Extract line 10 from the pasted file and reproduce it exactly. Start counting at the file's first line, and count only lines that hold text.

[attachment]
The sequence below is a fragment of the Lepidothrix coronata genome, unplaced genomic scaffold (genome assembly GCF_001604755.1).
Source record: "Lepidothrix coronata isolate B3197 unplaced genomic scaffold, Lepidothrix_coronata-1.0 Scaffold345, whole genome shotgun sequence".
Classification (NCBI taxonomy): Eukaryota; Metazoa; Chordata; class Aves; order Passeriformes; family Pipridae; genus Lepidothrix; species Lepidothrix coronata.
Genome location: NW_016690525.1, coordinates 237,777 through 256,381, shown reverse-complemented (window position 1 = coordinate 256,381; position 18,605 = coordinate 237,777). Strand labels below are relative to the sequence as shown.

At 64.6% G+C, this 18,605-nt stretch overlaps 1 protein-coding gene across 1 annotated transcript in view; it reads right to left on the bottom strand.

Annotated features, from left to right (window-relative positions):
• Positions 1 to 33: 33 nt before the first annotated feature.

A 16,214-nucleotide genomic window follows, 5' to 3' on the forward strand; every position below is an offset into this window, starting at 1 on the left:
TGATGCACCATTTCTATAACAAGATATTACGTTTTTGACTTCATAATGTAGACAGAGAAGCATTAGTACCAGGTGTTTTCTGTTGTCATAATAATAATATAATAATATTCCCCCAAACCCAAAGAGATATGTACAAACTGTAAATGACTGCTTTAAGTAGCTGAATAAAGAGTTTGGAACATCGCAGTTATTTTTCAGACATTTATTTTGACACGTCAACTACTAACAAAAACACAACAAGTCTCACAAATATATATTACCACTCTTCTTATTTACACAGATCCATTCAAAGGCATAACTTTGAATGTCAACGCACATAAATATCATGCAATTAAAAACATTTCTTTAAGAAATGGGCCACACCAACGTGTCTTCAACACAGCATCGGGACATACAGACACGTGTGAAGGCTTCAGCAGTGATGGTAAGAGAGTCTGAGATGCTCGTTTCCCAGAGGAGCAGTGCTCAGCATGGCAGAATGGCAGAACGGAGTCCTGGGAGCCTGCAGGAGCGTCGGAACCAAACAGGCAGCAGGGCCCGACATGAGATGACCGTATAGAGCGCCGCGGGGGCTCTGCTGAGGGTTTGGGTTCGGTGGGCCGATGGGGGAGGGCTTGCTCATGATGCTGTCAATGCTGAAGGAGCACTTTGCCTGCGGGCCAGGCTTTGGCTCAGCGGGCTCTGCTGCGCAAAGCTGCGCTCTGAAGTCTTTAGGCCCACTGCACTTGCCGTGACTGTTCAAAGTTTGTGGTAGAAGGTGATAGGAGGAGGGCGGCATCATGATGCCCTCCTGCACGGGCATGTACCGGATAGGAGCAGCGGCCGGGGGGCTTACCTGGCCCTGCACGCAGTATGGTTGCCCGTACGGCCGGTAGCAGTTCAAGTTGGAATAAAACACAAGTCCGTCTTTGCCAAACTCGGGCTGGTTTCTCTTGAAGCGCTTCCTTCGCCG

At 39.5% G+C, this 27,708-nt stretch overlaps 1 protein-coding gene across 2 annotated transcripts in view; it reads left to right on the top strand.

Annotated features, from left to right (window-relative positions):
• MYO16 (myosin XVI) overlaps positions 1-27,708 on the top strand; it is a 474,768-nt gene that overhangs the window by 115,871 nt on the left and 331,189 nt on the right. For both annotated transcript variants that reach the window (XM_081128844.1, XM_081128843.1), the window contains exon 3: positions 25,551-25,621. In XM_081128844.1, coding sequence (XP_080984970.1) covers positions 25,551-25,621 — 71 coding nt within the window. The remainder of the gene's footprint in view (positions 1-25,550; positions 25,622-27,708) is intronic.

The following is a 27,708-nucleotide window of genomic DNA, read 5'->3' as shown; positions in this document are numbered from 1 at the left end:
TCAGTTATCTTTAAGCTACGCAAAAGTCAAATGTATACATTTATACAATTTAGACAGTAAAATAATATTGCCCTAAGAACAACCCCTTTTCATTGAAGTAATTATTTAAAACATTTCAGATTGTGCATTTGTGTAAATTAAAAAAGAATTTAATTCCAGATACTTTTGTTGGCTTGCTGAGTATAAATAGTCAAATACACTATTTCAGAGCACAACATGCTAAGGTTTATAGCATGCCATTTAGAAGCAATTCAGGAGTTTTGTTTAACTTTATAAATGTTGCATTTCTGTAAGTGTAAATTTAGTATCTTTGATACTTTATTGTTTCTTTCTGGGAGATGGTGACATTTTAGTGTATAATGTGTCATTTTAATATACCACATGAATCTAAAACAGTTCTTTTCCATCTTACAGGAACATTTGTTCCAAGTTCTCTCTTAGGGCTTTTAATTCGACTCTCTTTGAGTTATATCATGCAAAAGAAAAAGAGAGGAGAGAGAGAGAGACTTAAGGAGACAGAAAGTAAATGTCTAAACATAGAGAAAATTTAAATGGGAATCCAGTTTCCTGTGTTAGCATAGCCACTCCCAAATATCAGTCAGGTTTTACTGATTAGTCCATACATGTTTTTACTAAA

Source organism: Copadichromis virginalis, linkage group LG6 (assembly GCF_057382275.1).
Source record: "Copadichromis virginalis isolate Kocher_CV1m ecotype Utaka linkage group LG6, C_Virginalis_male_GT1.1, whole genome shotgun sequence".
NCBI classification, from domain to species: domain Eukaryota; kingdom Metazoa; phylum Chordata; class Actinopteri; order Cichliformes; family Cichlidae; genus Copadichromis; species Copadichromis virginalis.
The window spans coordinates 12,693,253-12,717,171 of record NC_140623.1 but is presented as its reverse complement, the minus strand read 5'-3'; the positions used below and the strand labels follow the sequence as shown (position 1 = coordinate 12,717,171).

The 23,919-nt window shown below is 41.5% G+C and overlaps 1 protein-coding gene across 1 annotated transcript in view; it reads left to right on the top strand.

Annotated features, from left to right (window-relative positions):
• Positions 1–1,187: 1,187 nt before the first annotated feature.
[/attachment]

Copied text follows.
At 39.5% G+C, this 27,708-nt stretch overlaps 1 protein-coding gene across 2 annotated transcripts in view; it reads left to right on the top strand.